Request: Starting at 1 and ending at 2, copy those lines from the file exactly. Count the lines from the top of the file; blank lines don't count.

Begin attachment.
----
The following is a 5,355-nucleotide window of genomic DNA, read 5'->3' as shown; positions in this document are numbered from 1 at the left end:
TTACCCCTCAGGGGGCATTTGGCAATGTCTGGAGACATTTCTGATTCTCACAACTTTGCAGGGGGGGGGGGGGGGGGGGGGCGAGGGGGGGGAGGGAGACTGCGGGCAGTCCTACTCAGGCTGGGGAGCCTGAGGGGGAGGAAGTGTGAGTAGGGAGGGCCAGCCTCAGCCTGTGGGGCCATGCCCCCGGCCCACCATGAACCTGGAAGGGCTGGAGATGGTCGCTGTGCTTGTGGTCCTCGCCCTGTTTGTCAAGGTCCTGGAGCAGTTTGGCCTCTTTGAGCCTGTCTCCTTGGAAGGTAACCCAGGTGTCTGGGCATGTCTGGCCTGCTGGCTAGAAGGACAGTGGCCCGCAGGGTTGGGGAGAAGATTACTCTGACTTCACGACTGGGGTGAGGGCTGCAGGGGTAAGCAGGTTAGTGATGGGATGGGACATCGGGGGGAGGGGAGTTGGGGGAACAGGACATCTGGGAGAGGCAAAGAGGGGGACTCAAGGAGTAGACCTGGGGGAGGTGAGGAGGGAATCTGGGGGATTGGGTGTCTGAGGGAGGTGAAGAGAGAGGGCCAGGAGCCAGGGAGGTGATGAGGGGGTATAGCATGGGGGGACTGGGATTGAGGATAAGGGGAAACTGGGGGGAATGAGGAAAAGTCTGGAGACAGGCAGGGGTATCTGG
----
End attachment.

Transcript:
The following is a 5,355-nucleotide window of genomic DNA, read 5'->3' as shown; positions in this document are numbered from 1 at the left end:
TTACCCCTCAGGGGGCATTTGGCAATGTCTGGAGACATTTCTGATTCTCACAACTTTGCAGGGGGGGGGGGGGGGGGGGGGCGAGGGGGGGGAGGGAGACTGCGGGCAGTCCTACTCAGGCTGGGGAGCCTGAGGGGGAGGAAGTGTGAGTAGGGAGGGCCAGCCTCAGCCTGTGGGGCCATGCCCCCGGCCCACCATGAACCTGGAAGGGCTGGAGATGGTCGCTGTGCTTGTGGTCCTCGCCCTGTTTGTCAAGGTCCTGGAGCAGTTTGGCCTCTTTGAGCCTGTCTCCTTGGAAGGTAACCCAGGTGTCTGGGCATGTCTGGCCTGCTGGCTAGAAGGACAGTGGCCCGCAGGGTTGGGGAGAAGATTACTCTGACTTCACGACTGGGGTGAGGGCTGCAGGGGTAAGCAGGTTAGTGATGGGATGGGACATCGGGGGGAGGGGAGTTGGGGGAACAGGACATCTGGGAGAGGCAAAGAGGGGGACTCAAGGAGTAGACCTGGGGGAGGTGAGGAGGGAATCTGGGGGATTGGGTGTCTGAGGGAGGTGAAGAGAGAGGGCCAGGAGCCAGGGAGGTGATGAGGGGGTATAGCATGGGGGGACTGGGATTGAGGATAAGGGGAAACTGGGGGGAATGAGGAAAAGTCTGGAGACAGGCAGGGGTATCTGG